about 11 years old. Her dad responded by buying her an Epiphone Les Paul Special ll. *grins

 

She brought that home and was all excited.

I responded by getting her some cool upgrades for it. I actually thought it sounded pretty good just out of the box.

But I knew it could be better. I ended up replacing almost everything I could unscrew or unsolder. Just a labor of

love, that's all. Grover tuners, Tusq nut, Gibson 490 pickups out of my SG, Tone Pros bridge and tail, a good quality

wiring harness. The neck and the frets were fine. The body is made of plywood, but that doesn't have much effect

on the instrument. Wood is like, not magnetic.

 

The Gibson p'ups sound better in the Epiphone that they did in the Gibson. A decent nut is also a key point, as is

the bridge. Good quality parts there make a difference, an important difference.

 

So she ends up with a guitar that is much more than it appears to be. Great tone and sustain, it's set up very well

and is easy to play, and stays in tune. Hard to beat. Also, it doesn't attract thieves. We kept the original "Special ll"

decal on. So it looks like an inexpensive Epi, but it plays like a million.

 

I'm sure yours does too.

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The key thing here is if your hands can coax the sound you want to hear out of you guitar, it doesn't matter how much it costs or who made it...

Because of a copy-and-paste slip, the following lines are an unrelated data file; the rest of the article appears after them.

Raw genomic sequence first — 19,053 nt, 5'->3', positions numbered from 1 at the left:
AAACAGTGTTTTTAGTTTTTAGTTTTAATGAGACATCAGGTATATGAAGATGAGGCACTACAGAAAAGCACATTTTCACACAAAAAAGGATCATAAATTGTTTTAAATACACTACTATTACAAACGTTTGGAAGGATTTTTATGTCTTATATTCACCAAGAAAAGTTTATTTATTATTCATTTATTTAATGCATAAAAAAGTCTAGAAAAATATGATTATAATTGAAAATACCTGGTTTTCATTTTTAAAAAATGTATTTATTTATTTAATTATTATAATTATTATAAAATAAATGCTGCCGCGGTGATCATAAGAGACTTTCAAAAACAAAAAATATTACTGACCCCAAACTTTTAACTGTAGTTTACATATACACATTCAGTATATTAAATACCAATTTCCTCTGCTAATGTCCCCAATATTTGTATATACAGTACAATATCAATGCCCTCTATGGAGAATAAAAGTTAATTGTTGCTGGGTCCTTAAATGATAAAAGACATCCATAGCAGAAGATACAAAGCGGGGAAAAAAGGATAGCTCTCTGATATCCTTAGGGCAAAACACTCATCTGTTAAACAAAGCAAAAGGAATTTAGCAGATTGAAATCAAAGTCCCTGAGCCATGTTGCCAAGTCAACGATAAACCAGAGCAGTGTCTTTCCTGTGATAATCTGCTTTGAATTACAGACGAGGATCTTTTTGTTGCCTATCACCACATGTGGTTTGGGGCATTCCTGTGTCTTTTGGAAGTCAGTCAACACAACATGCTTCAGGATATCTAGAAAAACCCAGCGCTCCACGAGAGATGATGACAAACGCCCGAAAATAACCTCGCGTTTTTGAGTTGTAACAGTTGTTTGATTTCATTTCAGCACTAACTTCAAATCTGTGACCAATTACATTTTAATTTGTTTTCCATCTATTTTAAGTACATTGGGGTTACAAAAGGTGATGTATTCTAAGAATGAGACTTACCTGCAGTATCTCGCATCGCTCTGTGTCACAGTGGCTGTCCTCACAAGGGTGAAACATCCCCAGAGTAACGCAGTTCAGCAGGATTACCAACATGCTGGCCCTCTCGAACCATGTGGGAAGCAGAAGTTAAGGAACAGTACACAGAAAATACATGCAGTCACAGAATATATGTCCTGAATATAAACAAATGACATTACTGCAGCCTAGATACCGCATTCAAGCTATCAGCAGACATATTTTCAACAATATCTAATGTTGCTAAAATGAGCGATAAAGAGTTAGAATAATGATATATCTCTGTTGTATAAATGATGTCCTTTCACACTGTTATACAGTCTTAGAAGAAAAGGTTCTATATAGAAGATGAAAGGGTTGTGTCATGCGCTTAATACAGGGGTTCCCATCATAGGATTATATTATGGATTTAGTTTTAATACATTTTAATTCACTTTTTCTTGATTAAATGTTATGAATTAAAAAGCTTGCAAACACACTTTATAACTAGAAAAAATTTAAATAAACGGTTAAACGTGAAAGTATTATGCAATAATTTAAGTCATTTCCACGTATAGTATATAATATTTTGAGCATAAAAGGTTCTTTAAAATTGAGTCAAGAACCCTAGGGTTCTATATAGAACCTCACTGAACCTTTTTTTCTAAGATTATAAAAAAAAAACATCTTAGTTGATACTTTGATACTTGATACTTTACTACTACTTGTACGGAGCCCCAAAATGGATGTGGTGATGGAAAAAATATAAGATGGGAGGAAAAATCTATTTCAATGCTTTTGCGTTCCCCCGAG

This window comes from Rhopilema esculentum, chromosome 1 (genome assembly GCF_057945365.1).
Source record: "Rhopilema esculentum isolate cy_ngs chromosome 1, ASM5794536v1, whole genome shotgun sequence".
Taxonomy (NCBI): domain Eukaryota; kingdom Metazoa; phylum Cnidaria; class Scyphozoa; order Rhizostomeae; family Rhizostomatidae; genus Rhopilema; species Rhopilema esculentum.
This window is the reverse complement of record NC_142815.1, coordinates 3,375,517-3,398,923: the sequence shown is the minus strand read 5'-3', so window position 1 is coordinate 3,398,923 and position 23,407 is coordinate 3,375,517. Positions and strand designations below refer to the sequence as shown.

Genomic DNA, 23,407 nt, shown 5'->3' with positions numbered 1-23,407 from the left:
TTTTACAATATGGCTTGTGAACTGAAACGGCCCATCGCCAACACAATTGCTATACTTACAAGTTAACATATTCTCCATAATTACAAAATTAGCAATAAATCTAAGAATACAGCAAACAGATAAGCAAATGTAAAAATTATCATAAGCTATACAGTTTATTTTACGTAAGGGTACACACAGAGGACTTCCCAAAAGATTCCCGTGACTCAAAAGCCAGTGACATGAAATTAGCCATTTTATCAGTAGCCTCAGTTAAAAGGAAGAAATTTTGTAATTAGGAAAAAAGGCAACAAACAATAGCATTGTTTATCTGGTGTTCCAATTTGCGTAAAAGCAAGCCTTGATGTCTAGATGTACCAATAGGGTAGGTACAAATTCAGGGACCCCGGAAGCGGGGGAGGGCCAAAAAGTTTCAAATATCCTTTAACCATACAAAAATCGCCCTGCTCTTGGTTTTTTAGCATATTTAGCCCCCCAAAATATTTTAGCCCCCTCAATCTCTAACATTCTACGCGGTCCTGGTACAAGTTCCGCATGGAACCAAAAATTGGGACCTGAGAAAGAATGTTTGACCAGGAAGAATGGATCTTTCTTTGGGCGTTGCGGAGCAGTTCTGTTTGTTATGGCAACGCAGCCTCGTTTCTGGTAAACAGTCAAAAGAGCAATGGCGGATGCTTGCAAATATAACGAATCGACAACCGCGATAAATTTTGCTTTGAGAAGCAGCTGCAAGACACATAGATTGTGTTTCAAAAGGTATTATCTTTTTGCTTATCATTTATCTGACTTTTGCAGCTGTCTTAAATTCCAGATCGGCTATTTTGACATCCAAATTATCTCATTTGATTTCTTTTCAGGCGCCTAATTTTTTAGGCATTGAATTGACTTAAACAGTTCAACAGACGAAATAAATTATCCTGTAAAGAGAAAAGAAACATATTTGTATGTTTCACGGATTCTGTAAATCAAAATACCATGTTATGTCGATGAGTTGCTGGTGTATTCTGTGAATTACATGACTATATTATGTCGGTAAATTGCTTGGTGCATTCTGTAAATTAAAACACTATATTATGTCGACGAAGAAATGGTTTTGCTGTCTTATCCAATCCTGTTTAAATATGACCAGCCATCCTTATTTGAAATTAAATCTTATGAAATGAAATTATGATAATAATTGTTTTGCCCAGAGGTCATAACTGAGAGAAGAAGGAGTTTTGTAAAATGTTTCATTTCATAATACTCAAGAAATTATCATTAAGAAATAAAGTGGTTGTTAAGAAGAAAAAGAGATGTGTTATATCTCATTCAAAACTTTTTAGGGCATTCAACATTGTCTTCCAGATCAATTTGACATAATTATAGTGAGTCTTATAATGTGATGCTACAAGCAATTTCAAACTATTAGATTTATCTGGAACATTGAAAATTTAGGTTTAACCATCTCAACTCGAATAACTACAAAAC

True ^_^

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I'll bet your ex-Epiphone is worth the effort. I have a step daughter who expressed an interest in playing guitar when she was

about 11 years old. Her dad responded by buying her an Epiphone Les Paul Special ll. *grins

 

She brought that home and was all excited.

I responded by getting her some cool upgrades for it. I actually thought it sounded pretty good just out of the box.

But I knew it could be better. I ended up replacing almost everything I could unscrew or unsolder. Just a labor of

love, that's all. Grover tuners, Tusq nut, Gibson 490 pickups out of my SG, Tone Pros bridge and tail, a good quality

wiring harness. The neck and the frets were fine. The body is made of plywood, but that doesn't have much effect

on the instrument. Wood is like, not magnetic.

 

The Gibson p'ups sound better in the Epiphone that they did in the Gibson. A decent nut is also a key point, as is

the bridge. Good quality parts there make a difference, an important difference.

 

So she ends up with a guitar that is much more than it appears to be. Great tone and sustain, it's set up very well

and is easy to play, and stays in tune. Hard to beat. Also, it doesn't attract thieves. We kept the original "Special ll"

decal on. So it looks like an inexpensive Epi, but it plays like a million.

 

I'm sure yours does too.

Wow, you definitely can't judge that book by it's cover. Inspiring story, Col. Mustard, thanks for the reply B)

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The inspection sticker looks legit and indicates that the guitar was made in China. I don't remember where we determined that the Gabor inspection sticker hailed from, however. It's either Qingdao or Daewon. There was a thread somewhere, either here or MLP, that used other examples and a process of elimination that sorted it out, but that was many years ago. 12 was Daewon and 11 was an early unknown Chinese factory, much like 10 is in this guitar. 2010 seems to have been a transitional year for Epiphone serialization, since in 2011 they switched all serials to this format and eliminated serials on neck plates and moved them all to the headstock.